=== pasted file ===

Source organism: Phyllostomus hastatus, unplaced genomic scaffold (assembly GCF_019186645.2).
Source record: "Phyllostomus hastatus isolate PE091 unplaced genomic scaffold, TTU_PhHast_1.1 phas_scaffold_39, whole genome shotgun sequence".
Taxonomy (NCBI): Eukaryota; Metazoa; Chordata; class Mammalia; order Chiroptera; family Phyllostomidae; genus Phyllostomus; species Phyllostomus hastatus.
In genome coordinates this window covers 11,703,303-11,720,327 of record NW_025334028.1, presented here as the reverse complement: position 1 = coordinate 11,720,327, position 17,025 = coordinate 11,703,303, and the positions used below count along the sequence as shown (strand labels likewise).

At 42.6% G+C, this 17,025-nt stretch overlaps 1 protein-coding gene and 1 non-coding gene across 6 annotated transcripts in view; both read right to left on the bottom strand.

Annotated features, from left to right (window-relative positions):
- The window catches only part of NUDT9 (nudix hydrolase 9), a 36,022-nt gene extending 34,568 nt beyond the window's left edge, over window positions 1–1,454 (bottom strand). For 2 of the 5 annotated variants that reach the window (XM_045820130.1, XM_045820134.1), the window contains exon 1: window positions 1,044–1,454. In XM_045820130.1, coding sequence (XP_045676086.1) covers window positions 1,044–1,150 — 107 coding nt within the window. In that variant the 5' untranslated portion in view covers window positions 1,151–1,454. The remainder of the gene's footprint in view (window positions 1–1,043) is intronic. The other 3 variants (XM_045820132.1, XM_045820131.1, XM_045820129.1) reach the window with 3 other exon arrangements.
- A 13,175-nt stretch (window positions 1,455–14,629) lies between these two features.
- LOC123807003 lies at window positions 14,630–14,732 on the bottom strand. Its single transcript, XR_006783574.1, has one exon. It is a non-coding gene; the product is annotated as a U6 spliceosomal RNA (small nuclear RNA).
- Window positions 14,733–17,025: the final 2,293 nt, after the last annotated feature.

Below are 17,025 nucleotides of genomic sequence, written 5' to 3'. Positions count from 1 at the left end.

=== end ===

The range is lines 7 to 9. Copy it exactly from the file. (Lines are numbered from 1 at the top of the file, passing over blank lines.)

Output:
- The window catches only part of NUDT9 (nudix hydrolase 9), a 36,022-nt gene extending 34,568 nt beyond the window's left edge, over window positions 1–1,454 (bottom strand). For 2 of the 5 annotated variants that reach the window (XM_045820130.1, XM_045820134.1), the window contains exon 1: window positions 1,044–1,454. In XM_045820130.1, coding sequence (XP_045676086.1) covers window positions 1,044–1,150 — 107 coding nt within the window. In that variant the 5' untranslated portion in view covers window positions 1,151–1,454. The remainder of the gene's footprint in view (window positions 1–1,043) is intronic. The other 3 variants (XM_045820132.1, XM_045820131.1, XM_045820129.1) reach the window with 3 other exon arrangements.
- A 13,175-nt stretch (window positions 1,455–14,629) lies between these two features.
- LOC123807003 lies at window positions 14,630–14,732 on the bottom strand. Its single transcript, XR_006783574.1, has one exon. It is a non-coding gene; the product is annotated as a U6 spliceosomal RNA (small nuclear RNA).